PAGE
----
IMG_1516  We also dug for further science experiments for kids that lead to us boiling a cup of hot water & tossing it into the frigid air that had fallen to -16.  My husband had heard that it would turn to snow.  I guess we thought turning to snow meant that it would look like larger snowflakes of sorts.  Instead, some of the water turned into a snowy mist & the rest of the water hit the ground.  We were kind of disappointed & as we shared our finds from the day with dad that evening, he said ‘that’s what it was supposed to do’.  Not our favorite at the end of the day, but then again what can compare to bubbles?!?  I thought we had myth busted dad, but my youngest told me that we had myth busted NOTHING unless we had blown something up; thanks Myth Busters!

Note:  After chatting with another blogger at What Do We Do All Day? I learned, that from their experience, any temps that are 20 degrees or lower are best for creating frozen bubbles.

This post was featured at:

A Marvelous Mess

A Crafty Soiree Now Project Inspired at Yesterday on Tuesday

and

All She Cooks

Lava Lamp Experiments at the Counter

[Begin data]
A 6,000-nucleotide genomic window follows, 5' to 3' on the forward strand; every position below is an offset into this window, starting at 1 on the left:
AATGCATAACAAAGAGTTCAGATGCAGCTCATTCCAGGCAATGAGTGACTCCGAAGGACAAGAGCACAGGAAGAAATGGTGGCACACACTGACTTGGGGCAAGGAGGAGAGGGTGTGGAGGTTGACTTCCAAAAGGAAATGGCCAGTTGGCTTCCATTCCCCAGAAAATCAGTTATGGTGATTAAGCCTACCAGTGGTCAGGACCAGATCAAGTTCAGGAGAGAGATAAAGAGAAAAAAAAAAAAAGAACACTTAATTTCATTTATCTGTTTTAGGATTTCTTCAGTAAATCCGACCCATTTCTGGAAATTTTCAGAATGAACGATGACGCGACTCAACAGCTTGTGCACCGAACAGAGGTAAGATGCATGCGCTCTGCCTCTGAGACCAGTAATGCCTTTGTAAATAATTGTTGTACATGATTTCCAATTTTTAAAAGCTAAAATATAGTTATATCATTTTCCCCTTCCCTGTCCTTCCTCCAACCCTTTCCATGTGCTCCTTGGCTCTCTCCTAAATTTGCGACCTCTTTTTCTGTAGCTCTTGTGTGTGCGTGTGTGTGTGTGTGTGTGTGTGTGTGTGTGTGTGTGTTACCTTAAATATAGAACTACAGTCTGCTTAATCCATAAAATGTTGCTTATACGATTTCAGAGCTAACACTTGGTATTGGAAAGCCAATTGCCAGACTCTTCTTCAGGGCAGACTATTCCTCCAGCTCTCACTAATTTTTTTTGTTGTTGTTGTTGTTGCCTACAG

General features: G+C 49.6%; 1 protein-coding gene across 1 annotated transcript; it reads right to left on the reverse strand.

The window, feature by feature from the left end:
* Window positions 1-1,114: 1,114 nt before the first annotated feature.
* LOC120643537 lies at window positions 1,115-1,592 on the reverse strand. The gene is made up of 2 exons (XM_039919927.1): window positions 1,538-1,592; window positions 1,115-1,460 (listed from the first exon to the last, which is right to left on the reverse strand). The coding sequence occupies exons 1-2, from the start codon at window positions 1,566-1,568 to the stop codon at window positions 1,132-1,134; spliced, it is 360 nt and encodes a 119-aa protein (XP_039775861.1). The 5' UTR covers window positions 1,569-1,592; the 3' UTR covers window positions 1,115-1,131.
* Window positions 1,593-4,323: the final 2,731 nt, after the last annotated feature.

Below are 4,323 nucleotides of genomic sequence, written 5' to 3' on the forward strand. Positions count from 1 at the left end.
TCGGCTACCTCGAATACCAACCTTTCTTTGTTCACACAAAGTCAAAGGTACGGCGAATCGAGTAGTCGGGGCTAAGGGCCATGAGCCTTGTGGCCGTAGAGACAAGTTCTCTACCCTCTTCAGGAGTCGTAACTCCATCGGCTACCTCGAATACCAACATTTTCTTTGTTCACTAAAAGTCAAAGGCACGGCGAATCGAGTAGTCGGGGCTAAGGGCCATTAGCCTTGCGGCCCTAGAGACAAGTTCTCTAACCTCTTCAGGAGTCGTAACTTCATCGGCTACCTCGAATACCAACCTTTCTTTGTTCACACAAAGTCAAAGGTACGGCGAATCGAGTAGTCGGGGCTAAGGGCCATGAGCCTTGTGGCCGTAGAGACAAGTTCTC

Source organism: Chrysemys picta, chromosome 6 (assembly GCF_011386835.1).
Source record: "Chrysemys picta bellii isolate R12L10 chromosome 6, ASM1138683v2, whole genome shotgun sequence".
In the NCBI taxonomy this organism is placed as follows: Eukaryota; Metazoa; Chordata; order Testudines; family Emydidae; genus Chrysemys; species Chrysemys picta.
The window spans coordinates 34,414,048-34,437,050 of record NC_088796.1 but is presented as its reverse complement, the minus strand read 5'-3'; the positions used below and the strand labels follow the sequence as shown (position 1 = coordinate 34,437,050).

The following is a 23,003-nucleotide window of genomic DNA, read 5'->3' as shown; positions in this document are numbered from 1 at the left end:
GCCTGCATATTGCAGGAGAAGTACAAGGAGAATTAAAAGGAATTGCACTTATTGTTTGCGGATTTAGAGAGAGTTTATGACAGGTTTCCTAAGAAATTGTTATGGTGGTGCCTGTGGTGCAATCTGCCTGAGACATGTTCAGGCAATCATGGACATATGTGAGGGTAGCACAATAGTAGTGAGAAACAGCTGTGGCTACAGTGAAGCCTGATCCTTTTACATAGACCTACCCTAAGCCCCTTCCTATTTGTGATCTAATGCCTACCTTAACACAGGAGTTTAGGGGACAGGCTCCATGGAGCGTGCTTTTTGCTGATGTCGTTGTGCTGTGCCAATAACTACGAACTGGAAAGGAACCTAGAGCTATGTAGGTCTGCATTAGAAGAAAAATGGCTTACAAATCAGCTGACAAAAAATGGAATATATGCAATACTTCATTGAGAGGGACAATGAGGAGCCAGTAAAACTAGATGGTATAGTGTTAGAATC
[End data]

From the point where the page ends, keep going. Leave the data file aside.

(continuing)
We are the proud owners of a lava zebra and hot pink lava lamp.  Well, technically one of our kids is the proud owner of this little contraption.  It can be mesmerizing and has created the question on occasion, How Does a Lava Lamp Work?

zebra lava lamp

 

We found a great explanation at How Stuff Works? Part of the explanation reads;

In the lamp you have two liquids which are:

  • Very close in density
  • Insoluble in one another

Oil and water are insoluble in one another (that’s where the expression “oil and water don’t mix” comes from), but oil and water have very different densities (a volume of water weighs a lot more than the same volume of oil). They won’t work, so you search to find two liquids that are very close in density and are insoluble.